Climate Change, the answer is bullocks

Eat less meat save the planet – right?? Not quite!! Complex issue and as I say all to frequently – Beware single issue environmentalism!!

Explains how you shop and eat can potentially mitigate Climate Change.

A comprehensive review of the impact of beef, cattle, methane and Climate Change.
This in depth briefing raises challenges to all who have an interest in beef, livestock, land management or the environment. Farmers, livestock & food producers, consumers, land managers, soil scientists and policy makers should find issues for discussion.
Intensive and extensive cattle rearing systems are compared and the apparent higher Climate Change impacts of the latter is explored. The validity of Kyoto/ IPCC greenhouse gas emissions calculations is challenged.
The historic trends in cattle/ruminant numbers in UK and America are examined and found to be largely irrelevant. The underlying issue of soil management is identified as the significant factor. The deeper impact of nitrogen fertilisers is raised.
For the consumer, overseas sourcing and how to reduce the energy cost of beef by 50% is explained — along with other benefits including offsetting Climate Change.
The natural carbon cycle & nitrogen cycle, and the critical function of grassland to offset global fossil fuel emissions is outlined.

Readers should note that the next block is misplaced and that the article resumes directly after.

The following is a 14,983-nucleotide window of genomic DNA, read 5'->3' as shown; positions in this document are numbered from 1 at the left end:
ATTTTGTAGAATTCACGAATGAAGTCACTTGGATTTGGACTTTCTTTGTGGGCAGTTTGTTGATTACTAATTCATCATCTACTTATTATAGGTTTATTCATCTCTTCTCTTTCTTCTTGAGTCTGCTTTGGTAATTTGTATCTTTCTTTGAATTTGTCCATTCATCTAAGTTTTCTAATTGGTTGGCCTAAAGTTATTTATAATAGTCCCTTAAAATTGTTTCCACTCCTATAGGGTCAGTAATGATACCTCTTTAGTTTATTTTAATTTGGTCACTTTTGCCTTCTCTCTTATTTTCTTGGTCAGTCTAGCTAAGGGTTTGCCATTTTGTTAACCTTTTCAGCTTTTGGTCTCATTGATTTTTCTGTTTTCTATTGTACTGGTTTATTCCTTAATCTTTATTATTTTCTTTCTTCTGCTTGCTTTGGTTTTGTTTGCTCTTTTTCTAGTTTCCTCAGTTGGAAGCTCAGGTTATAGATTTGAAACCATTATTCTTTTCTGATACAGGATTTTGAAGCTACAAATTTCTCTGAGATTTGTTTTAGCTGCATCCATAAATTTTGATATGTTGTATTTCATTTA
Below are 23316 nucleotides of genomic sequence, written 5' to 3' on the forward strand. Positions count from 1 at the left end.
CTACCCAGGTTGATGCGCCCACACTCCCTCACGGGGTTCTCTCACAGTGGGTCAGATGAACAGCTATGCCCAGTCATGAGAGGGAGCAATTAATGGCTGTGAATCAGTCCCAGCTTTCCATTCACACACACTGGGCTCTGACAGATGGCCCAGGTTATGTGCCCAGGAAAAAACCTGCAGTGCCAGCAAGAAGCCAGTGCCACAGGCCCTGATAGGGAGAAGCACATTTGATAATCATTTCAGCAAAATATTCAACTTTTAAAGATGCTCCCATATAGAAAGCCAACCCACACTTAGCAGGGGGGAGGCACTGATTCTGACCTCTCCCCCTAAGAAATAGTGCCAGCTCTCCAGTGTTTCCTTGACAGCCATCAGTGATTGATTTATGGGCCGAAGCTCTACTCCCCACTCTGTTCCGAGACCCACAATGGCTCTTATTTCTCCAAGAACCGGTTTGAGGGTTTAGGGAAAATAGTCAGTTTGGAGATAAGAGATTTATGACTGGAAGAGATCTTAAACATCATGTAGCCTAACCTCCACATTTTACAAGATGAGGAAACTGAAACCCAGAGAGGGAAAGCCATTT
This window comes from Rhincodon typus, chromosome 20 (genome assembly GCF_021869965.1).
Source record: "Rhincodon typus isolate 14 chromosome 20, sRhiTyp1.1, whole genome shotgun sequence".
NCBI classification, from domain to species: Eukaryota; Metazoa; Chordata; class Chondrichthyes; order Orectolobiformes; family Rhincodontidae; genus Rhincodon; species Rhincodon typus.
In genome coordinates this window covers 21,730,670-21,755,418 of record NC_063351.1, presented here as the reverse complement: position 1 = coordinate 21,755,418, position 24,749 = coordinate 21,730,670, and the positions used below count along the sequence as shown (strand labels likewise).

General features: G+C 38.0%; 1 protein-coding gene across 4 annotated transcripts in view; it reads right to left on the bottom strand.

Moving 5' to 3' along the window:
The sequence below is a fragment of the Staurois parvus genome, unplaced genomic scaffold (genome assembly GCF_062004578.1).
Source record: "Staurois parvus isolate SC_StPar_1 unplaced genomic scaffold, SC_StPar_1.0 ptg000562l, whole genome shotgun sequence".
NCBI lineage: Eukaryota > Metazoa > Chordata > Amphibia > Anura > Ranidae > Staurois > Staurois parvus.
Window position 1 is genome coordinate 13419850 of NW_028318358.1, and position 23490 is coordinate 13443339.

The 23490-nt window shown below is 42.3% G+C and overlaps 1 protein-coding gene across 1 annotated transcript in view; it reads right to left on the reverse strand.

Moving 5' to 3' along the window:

The importance of grazing cattle and their “waste” in maintaining and enhancing biodiversity and farmland birds is demonstrated.
Contrary to reported trends, a 10 year analysis of the grassland soils reveals an increase in carbon sequestration that is significantly higher than generally accepted norms — factors are discussed.
Soil carbon (SOC) and soil organic matter (SOM) are explained and its critical function in enhancing soil fertility and increasing crop yields (20%?) explored — indicating that there is a very large CO2 bill that is not currently being set against cereals and cattle feed.
Grass or Pasture Fed livestock are found to have a significant impact on Climate Change, but concludes that the policy focus should be on an integrated approach to the carbon cycle and soil management.
NB.Your inputs, or amendments, that would further discussion and increase the understanding of this complex, but important topic would be welcomed.
The causes of Climate Change, the sources and global warming potential of greenhouse gases are explained in the briefing “Energy & Climate Change — understanding the global drivers”
Duration 56 mins
The topic — “Cattle Grassland, Carbon sequestration and soil fertility” commences at 24 mins — briefing may be split at this point and remaining viewed subsequently. Note streaming limits.

12 Questions on Energy & Climate Change You Should Know The Answers To

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The briefings constructed and led by:-
Dave Stanley
Director – e3.
Fellow Institute Environmental Management and Assessment.
Chartered Environmentalist. Certified Environmental Auditor.

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